Six years ago, at 50, I took early retirement, sold almost everything I owned and began traveling the world. I had been living a good life but longed for something more. My passions have always been travel, photography and writing, so I decided to take a calculated risk and create a new life on “the road less traveled.”
Hunter S. Thompson said it better than I ever could: “Life should not be a journey to the grave with the intention of arriving safely in a pretty and well-preserved body, but rather to skid in broadside in a cloud of smoke, thoroughly used up, totally worn out, and loudly proclaiming “Wow! What a Ride!” I am fortunate to have done many extraordinary things since I retired, but none of them would have happened had I not dared to take a few tentative first steps and begin to live differently.
Life still holds many more lessons for me. I have probably missed some stuff and gotten a few things wrong, but I have been paying attention. Here are 21 things I’ve learned since I retired; maybe they’ll help you in your retirement:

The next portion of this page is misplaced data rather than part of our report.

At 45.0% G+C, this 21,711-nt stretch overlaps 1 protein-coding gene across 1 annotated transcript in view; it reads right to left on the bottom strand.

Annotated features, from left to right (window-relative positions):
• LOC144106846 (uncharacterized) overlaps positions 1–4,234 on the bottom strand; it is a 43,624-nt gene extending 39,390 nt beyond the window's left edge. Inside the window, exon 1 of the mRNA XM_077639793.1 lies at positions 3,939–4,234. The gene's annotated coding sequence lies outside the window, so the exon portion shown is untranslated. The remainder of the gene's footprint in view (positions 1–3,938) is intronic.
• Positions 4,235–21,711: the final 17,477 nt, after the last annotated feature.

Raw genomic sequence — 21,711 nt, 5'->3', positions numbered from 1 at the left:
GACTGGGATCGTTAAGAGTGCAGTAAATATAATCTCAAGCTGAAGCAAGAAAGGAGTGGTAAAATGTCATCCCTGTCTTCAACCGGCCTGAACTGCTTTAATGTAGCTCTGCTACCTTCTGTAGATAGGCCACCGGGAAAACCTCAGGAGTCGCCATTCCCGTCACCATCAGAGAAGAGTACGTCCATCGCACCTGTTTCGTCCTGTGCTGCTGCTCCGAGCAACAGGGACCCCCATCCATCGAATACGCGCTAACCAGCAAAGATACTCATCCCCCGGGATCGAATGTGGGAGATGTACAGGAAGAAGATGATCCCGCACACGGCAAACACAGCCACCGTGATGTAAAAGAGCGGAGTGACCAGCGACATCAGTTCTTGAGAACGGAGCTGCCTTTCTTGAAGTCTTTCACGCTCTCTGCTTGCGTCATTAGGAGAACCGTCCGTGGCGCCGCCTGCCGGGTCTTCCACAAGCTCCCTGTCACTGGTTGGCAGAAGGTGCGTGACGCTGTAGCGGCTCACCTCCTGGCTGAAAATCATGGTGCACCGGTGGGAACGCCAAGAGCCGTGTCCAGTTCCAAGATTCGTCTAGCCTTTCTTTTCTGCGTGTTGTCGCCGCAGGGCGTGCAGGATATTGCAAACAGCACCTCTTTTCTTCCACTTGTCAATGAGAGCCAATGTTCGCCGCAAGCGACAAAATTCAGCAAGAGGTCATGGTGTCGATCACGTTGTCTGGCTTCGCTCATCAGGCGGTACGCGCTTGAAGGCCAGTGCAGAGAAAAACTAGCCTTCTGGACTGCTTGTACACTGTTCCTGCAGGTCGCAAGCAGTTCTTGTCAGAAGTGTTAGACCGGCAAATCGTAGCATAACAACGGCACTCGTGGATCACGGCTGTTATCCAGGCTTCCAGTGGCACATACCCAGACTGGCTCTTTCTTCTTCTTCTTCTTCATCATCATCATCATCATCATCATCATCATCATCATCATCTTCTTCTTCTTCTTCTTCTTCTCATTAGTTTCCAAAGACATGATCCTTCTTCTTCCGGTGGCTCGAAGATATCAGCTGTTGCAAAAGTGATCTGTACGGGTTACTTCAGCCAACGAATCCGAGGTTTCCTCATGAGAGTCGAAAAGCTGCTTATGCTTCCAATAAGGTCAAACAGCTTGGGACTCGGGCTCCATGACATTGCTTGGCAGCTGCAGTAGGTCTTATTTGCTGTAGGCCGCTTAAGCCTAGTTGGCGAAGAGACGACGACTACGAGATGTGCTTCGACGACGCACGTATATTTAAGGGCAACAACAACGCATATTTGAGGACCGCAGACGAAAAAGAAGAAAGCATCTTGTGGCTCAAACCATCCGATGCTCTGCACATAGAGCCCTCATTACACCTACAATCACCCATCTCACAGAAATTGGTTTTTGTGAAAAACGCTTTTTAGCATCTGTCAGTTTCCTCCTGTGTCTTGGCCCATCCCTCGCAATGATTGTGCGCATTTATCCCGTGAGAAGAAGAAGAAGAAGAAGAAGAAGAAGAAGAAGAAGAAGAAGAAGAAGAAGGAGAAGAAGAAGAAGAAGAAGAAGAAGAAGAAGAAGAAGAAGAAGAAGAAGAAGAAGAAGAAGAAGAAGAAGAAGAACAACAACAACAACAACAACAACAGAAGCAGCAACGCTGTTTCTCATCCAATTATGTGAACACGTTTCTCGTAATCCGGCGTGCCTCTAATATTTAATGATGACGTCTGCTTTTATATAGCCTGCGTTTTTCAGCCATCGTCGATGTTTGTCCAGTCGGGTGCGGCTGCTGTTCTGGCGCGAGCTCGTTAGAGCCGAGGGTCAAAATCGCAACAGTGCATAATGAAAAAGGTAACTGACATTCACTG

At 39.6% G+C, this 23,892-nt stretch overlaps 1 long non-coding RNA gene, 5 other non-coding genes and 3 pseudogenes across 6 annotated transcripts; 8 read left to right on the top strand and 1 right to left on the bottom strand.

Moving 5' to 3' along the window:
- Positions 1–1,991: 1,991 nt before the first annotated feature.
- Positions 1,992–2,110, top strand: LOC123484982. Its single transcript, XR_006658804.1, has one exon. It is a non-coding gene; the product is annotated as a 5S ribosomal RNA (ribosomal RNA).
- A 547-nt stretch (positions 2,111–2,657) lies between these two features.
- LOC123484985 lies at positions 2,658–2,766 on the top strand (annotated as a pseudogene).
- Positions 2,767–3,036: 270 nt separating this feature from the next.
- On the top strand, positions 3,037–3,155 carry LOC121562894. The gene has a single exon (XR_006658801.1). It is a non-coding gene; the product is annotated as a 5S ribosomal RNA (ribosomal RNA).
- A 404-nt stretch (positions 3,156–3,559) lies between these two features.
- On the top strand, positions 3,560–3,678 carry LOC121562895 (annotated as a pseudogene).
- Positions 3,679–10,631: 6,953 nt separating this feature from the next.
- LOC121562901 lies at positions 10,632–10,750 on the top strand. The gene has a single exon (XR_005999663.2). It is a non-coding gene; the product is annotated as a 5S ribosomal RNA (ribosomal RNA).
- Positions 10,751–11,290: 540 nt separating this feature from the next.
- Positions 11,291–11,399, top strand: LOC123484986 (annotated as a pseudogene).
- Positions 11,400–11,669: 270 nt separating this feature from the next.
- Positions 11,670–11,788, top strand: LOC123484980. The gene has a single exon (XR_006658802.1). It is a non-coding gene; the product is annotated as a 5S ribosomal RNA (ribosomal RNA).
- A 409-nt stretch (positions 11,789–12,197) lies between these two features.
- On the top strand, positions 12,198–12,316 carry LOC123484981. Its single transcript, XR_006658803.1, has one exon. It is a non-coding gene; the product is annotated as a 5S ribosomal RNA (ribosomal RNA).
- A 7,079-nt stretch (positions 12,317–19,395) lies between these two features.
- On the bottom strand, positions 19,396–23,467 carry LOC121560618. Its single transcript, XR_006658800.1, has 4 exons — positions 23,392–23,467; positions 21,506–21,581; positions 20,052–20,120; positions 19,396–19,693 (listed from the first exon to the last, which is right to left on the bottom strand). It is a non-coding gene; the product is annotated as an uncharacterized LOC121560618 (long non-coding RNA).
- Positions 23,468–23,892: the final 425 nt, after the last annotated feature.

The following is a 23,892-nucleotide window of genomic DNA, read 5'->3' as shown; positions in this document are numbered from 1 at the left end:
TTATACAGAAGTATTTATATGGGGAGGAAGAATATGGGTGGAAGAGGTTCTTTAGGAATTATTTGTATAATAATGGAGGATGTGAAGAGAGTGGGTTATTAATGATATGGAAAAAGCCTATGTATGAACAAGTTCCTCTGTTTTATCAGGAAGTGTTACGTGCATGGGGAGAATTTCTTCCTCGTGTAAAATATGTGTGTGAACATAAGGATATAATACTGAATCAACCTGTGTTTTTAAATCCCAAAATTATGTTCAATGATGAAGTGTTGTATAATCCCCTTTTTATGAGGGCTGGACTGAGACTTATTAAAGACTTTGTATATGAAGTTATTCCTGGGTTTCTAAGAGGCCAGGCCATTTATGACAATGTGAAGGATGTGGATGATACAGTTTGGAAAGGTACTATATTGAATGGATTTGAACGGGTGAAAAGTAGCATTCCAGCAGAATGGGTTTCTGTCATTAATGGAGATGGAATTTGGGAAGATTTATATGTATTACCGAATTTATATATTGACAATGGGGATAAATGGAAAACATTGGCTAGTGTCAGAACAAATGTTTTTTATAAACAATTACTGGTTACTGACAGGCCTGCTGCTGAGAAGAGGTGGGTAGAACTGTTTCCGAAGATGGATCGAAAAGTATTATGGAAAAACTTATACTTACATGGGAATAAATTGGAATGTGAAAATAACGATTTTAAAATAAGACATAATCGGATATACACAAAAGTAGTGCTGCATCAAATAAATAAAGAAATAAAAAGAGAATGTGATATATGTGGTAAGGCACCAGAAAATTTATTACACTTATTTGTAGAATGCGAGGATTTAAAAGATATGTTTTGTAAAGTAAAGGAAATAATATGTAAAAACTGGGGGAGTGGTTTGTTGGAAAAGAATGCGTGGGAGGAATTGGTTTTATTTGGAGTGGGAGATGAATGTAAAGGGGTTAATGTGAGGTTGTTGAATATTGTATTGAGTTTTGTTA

We ain’t gettin’ out of this alive. With retirement, you have more time to do things you love, but the extra time is wasted unless you are using it productively and actually living your dreams. The road doesn’t go on forever.
In the end, we are all dead. Make that phone call or send an email to let someone know you are thinking of him or her. Better yet, go visit. Mend fences, hug, show appreciation, be kind to people. Don’t be complacent; you never know when the people you thought would be there forever will be gone.
Money is overrated. Money is a tool. To see it as anything else is folly. Yes, we all need some, but money is a means to an end, not an end in itself. Spend wisely and remember; superfluous wealth only buys superfluities.
Time is your most valuable asset. You only get so much, and that is it. You can’t horde it. You can’t get it back. You can’t turn back the clock. The best you can do is to start investing your time wisely.